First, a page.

One of the most fascinating people in U.S. history was Quanah Parker, the last chief of the American Indian tribe, the Comanche. He was the son of a Comanche warrior and a white woman who had been captured by the Indians. Parker was a fierce warrior until 1875 when he led his people to Fort Sill, Oklahoma, and took on a new, peaceful life. As VOA’s Greg Flakus reports from Cache, Oklahoma, Quanah’s image remains strong among his people, but part of his heritage is in danger of disappearing.
Video

Video China Political Meeting Seeks to Improve Rule of Law

China’s communist leaders will host a top level political meeting this week, called the Fourth Plenum, and for the first time in the party’s history, rule of law will be a key item on the agenda. Analysts and Chinese media reports say the meetings could see the approval of long-awaited measures aimed at giving courts more independence and include steps to enhance an already aggressive and high-reaching anti-corruption drive. VOA’s Bill Ide has more from Beijing.
Video

Video After Decades of Pressure, Luxembourg Drops Bank Secrecy Rules

European Union finance ministers have reached a breakthrough agreement that will make it more difficult for tax cheats to hide their money. The new legislation, which had been blocked for years by countries with a reputation as tax havens, was approved last week after Luxembourg and Austria agreed to lift their vetoes. But as Mil Arcega reports, it doesn’t mean tax cheats have run out of places to keep their money hidden.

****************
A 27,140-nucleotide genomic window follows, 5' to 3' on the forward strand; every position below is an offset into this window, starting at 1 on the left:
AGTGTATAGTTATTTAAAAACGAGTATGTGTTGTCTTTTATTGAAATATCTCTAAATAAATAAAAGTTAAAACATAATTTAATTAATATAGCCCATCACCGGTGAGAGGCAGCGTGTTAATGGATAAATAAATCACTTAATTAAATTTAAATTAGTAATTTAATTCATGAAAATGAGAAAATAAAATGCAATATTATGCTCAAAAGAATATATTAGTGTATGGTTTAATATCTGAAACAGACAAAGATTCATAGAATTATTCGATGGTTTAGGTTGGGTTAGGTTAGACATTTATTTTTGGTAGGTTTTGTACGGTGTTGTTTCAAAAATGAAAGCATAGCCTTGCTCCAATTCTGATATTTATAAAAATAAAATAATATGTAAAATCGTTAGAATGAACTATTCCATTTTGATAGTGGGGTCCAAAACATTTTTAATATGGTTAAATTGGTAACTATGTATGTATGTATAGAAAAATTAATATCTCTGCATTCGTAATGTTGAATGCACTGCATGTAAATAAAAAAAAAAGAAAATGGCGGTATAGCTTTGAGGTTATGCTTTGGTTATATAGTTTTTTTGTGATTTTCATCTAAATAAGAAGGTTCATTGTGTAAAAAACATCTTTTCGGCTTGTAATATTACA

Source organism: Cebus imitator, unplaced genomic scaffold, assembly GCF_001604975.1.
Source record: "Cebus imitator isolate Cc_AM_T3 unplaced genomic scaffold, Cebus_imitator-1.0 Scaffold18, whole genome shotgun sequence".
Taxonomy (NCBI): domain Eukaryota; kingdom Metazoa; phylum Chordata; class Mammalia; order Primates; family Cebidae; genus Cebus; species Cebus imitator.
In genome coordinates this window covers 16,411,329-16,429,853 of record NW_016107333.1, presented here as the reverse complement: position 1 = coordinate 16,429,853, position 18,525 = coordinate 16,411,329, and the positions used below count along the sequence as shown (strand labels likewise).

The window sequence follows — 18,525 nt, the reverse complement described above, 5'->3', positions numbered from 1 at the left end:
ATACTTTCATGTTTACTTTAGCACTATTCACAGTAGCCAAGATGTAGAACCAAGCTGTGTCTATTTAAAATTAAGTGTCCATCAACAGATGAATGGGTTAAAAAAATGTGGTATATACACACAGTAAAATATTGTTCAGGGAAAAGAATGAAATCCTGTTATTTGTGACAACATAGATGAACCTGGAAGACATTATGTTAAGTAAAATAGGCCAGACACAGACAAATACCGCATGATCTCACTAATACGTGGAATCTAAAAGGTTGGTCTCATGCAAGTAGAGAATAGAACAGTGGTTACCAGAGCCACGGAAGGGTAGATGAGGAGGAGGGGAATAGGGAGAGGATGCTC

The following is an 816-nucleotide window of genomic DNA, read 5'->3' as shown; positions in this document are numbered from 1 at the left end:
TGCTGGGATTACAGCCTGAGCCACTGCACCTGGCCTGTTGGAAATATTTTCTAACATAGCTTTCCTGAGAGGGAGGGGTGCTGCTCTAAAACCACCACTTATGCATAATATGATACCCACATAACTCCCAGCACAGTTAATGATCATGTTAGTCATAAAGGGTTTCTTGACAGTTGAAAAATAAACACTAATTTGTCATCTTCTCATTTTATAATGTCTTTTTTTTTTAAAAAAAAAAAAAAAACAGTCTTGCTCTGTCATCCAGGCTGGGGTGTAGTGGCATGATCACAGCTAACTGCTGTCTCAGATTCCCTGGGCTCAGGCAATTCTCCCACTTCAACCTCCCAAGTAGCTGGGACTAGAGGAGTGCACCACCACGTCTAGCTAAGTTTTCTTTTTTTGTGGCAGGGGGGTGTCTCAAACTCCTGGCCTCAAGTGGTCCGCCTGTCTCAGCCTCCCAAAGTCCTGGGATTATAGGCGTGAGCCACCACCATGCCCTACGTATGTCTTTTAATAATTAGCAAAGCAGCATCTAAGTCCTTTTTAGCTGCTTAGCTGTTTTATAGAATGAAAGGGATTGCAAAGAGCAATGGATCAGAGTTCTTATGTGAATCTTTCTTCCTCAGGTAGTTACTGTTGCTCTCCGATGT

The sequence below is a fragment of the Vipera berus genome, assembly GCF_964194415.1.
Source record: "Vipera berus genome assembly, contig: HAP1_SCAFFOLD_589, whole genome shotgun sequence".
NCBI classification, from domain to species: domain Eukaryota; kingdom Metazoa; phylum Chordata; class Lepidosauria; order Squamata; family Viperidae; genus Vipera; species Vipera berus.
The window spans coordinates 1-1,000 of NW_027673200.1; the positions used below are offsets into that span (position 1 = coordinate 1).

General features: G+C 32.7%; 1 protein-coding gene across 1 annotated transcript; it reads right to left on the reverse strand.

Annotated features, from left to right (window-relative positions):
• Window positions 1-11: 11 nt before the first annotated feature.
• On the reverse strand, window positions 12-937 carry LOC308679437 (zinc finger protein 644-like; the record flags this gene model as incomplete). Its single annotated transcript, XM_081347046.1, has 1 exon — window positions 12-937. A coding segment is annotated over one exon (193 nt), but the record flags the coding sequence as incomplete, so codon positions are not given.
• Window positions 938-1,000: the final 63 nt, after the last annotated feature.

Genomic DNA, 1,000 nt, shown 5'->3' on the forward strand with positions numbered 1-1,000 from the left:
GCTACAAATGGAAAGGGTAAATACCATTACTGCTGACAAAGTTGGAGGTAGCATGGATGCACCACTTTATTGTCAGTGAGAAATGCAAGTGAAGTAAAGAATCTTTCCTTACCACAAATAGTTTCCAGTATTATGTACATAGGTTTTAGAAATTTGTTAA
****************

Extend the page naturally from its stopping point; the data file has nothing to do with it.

Video

Video Kobani Refugees Welcome, Turkey Criticizes, US Airdrop

Residents of Kobani in northern Syria have welcomed the airdrop of weapons, ammunition and medicine to Kurdish militia who are resisting the seizure of their city by Islamic State militants. The Turkish government, however, has criticized the operation. VOA’s Scott Bobb reports from southeastern Turkey, across the border from Kobani.
Video

Video US ‘Death Cafes’ Put Focus on the Finale

In contemporary America, death usually is a topic to be avoided. But the growing “death café” movement encourages people to discuss their fears and desires about their final moments. VOA’s Jerome Socolovsky reports.
Video

Video Ebola Orphanage Opens in Sierra Leone

Sierra Leone's first Ebola orphanage has opened in the Kailahun district. Hundreds of children orphaned since the beginning of the Ebola outbreak face stigma and rejection with nobody to care for them. Adam Bailes reports for VOA about a new interim care center that's aimed at helping the growing number of children affected by Ebola.

All About America

AppleAndroid